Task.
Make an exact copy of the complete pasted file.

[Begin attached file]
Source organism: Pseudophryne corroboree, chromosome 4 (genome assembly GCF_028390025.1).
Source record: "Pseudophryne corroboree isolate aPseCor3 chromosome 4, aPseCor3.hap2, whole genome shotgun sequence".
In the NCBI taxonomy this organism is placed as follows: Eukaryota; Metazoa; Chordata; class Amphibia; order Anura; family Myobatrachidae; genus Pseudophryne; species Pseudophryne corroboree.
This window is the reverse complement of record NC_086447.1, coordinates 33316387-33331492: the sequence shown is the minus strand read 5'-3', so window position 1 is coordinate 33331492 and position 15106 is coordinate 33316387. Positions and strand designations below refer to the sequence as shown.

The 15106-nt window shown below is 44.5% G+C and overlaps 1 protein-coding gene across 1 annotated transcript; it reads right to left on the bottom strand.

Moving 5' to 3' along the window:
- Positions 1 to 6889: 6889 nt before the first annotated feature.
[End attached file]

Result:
Source organism: Pseudophryne corroboree, chromosome 4 (genome assembly GCF_028390025.1).
Source record: "Pseudophryne corroboree isolate aPseCor3 chromosome 4, aPseCor3.hap2, whole genome shotgun sequence".
In the NCBI taxonomy this organism is placed as follows: Eukaryota; Metazoa; Chordata; class Amphibia; order Anura; family Myobatrachidae; genus Pseudophryne; species Pseudophryne corroboree.
This window is the reverse complement of record NC_086447.1, coordinates 33316387-33331492: the sequence shown is the minus strand read 5'-3', so window position 1 is coordinate 33331492 and position 15106 is coordinate 33316387. Positions and strand designations below refer to the sequence as shown.

The 15106-nt window shown below is 44.5% G+C and overlaps 1 protein-coding gene across 1 annotated transcript; it reads right to left on the bottom strand.

Moving 5' to 3' along the window:
- Positions 1 to 6889: 6889 nt before the first annotated feature.